By Terrence McCoy
By Scott Fishman
By Deirdra Funcheon
By Allie Conti
By New Times Staff
By Ryan Pfeffer
By Deirdra Funcheon
By Kyle Swenson
Officer Dwayne Chung, who was hired despite admitting on a polygraph to poaching deer and stealing items from cars, is currently being sued for negligence and false arrest by Hollywood resident Donovan Gordon. On June 16, 2002, Chung, working an off-duty security detail at Ginger Bay Cafe at 1908 Hollywood Blvd., allegedly assaulted and arrested Gordon after an argument between him and the bartender over $10, the lawsuit charges. As a result of the incident, Gordon claims he "has fears of crowds and being in social gatherings."
Narcotics Detective James Callari -- whose mother worked for the Hollywood Police Department and who, though deemed psychologically fit for duty, was hired over more qualified applicants, according to Hansen -- was one of two officers who arrested Hallandale Beach resident Valarie Curry on a charge of trafficking in cocaine in 2000. Last year, Curry's conviction was overturned unanimously by the Fourth District Court of Appeal (see "Entrapped," February 3), which ruled that the cops' tactics "rose to the level of egregious." In December 2004, Curry notified the city of her intent to sue.
Among the reasons that Hollywood remains an unruly police agency is that the Broward Police Benevolent Association, led in part by Lt. Jeffrey Marano, has for more than a decade held a firm grasp on power. Marano was the defendant in a case that is likely to cost city taxpayers $225,000 for the wrongful strip-search and interrogation of 19-year-old Dwight Edman in 1996. Marano's influential police union was partially responsible for ousting Chief Witt and his successor, Rick Stone, after both tried to clean up the force. (Stone has sued the PBA for pushing him out. That case is pending.)
Although police and city officials have long maintained that the hiring scandal was a result of efforts to recruit minority officers (12 of the 30 officers who remain are not minorities), Witt and his attorney alleged to a jury earlier this year that most of the hires were brought in as union loyalists in an attempt to consolidate PBA power within the department. When the scandal hit the headlines ten years ago, the union fought to protect many of the tarnished officers' jobs.
Mayor Giulianti asserts that city staff never told her about the problems uncovered by New Times. "I would always prefer that individuals who are not performing their jobs at an appropriate level would leave our employ," Giulianti says. But she adds that the city needs "grounds to terminate an employee... that would hold up legally." She adds that she and other city officials aren't to blame. Rather, the fault lies with former Chief Witt: "It is because of his lack of oversight and control of the Hollywood Police Department that these things occurred. I have been told that no Hollywood police chief has ever catered to the union leadership as much as he did -- often giving up his authority to make decisions that needed to be his, as their leader. Perhaps we are still paying the price."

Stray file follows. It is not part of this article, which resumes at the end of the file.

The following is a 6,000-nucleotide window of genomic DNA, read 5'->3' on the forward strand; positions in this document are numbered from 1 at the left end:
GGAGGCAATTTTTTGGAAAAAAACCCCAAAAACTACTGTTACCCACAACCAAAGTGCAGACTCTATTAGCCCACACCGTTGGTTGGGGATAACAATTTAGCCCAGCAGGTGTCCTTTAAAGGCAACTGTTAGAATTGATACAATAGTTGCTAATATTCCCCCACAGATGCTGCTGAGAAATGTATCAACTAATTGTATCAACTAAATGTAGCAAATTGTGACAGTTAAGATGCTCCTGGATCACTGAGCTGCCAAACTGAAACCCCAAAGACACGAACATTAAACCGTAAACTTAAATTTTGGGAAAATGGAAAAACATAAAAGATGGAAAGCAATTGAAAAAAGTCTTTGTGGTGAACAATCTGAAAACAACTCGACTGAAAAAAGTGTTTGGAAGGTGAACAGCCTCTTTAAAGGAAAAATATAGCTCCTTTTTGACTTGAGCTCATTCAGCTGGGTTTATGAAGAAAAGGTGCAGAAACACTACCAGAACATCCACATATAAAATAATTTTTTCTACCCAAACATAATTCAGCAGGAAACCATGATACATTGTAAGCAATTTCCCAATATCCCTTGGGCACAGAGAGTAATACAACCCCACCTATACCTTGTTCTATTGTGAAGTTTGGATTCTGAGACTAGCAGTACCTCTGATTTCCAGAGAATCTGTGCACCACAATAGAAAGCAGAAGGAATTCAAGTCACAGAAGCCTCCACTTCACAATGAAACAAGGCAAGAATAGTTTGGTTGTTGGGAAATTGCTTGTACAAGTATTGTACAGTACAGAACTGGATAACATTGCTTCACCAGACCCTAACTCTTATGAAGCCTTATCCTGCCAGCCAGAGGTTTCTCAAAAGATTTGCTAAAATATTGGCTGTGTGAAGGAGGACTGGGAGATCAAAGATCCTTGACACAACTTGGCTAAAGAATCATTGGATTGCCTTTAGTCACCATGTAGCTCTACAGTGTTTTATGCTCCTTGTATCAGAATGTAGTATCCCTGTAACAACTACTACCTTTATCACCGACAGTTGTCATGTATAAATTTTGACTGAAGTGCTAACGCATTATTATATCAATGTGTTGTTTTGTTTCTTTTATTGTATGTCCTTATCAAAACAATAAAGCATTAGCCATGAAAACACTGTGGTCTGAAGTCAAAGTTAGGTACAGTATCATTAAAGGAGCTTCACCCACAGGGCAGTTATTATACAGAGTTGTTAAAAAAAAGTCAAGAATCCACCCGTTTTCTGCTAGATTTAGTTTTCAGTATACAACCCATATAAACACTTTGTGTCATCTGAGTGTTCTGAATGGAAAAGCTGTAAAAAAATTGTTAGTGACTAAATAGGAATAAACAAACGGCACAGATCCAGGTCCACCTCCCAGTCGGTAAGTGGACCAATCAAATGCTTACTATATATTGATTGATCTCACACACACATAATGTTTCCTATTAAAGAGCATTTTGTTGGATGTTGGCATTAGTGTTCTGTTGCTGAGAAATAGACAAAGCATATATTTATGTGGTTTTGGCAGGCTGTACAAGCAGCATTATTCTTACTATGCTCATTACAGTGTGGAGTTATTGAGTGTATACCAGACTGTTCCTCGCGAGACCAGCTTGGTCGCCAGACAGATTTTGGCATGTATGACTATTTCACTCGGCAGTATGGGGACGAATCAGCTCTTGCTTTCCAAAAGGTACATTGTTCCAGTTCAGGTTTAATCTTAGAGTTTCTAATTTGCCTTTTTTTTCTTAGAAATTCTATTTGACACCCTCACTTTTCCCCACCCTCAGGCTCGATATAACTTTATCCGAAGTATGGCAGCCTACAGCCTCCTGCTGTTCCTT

The New Times investigation of lawmen hired during the scandal identified three officers whose conduct on and off duty has contributed to that price. Meet three of Hollywood's finest:
At 4:40 a.m. on August 14, 2004, Jackie Elder, a stout, 55-year-old man with thinning white hair, was driving his Publix tractor-trailer north in the center lane of Interstate 95. Just as he passed the Sheridan Street exit, a green 2003 Nissan Altima driven by Hollywood police Detective Christina Rodriguez moved rapidly to the left lane and began to pass.
But the 34-year-old Rodriguez pulled too far to the left. Her car slid onto a rough patch of road near the concrete barrier separating north and southbound traffic. She quickly turned the wheel to the right and overcorrected. The car spun out of control.
"I was just driving down the interstate, my hands up on the big wheel like this," Elder recalls, sitting shirtless on a couch at his modest home near U.S. 441 in Fort Lauderdale. "Then all of a sudden, I see this car smash right into my truck."
The Nissan hit the front of the truck's driver side, pulling the larger vehicle to the left and toward the median. Elder slammed on his brakes. The Nissan -- which had been rented by the city for undercover work -- dislodged, spinning to a halt in the left lane.
The enormous weight of the semi and its haul of groceries prevented Elder from stopping. His truck smashed through the interstate's concrete barrier, spraying debris into oncoming traffic and finally stopping only feet before colliding with southbound cars.
Dazed, the truck driver took off his seat belt and stumbled out of the cab. "I hadn't walked more than ten feet, and then boom!" Elder recalls. The tractor-trailer went up in a fireball.
The accident should have come as no surprise to police brass. Before being hired by the department in May 1994, Rodriguez had been charged with reckless driving after she flipped a school van in Davie filled with 13 children ages 6 to 10. She served one year of probation and performed 350 hours of community service for an incident that she did not disclose on her application to the department. Only during a polygraph examination administered as part of the recruitment process did Rodriguez mention the incident. The department, however, didn't investigate before offering Rodriguez a gun and a badge, according to Hansen. Rodriguez was one of 17 officers Hansen classified as having serious background problems on her application. New Times requested to interview Rodriguez for this article. The department refused. Rode declined to defend blemishes in Rodriguez's personnel record.